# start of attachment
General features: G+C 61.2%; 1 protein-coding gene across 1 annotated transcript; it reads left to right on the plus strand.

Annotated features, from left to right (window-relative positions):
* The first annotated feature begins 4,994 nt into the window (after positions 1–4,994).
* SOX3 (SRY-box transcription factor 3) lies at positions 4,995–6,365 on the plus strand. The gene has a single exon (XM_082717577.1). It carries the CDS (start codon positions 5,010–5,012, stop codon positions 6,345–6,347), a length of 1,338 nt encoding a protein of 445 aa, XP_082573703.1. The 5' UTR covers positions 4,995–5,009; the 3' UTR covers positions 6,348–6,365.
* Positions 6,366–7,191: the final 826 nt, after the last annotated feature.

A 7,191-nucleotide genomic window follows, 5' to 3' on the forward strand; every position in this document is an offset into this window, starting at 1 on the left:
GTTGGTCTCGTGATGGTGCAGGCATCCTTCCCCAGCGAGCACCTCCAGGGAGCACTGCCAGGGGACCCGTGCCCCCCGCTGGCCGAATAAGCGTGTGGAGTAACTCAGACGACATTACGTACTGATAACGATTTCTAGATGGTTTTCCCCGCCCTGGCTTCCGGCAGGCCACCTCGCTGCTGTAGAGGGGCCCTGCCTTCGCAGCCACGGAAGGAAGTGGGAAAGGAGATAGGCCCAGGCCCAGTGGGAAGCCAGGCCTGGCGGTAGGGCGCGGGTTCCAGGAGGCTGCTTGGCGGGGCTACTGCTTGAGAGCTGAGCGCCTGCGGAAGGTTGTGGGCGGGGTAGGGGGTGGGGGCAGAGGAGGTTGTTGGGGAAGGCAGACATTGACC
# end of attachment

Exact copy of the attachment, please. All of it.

General features: G+C 61.2%; 1 protein-coding gene across 1 annotated transcript; it reads left to right on the plus strand.

Annotated features, from left to right (window-relative positions):
* The first annotated feature begins 4,994 nt into the window (after positions 1–4,994).
* SOX3 (SRY-box transcription factor 3) lies at positions 4,995–6,365 on the plus strand. The gene has a single exon (XM_082717577.1). It carries the CDS (start codon positions 5,010–5,012, stop codon positions 6,345–6,347), a length of 1,338 nt encoding a protein of 445 aa, XP_082573703.1. The 5' UTR covers positions 4,995–5,009; the 3' UTR covers positions 6,348–6,365.
* Positions 6,366–7,191: the final 826 nt, after the last annotated feature.

A 7,191-nucleotide genomic window follows, 5' to 3' on the forward strand; every position in this document is an offset into this window, starting at 1 on the left:
GTTGGTCTCGTGATGGTGCAGGCATCCTTCCCCAGCGAGCACCTCCAGGGAGCACTGCCAGGGGACCCGTGCCCCCCGCTGGCCGAATAAGCGTGTGGAGTAACTCAGACGACATTACGTACTGATAACGATTTCTAGATGGTTTTCCCCGCCCTGGCTTCCGGCAGGCCACCTCGCTGCTGTAGAGGGGCCCTGCCTTCGCAGCCACGGAAGGAAGTGGGAAAGGAGATAGGCCCAGGCCCAGTGGGAAGCCAGGCCTGGCGGTAGGGCGCGGGTTCCAGGAGGCTGCTTGGCGGGGCTACTGCTTGAGAGCTGAGCGCCTGCGGAAGGTTGTGGGCGGGGTAGGGGGTGGGGGCAGAGGAGGTTGTTGGGGAAGGCAGACATTGACC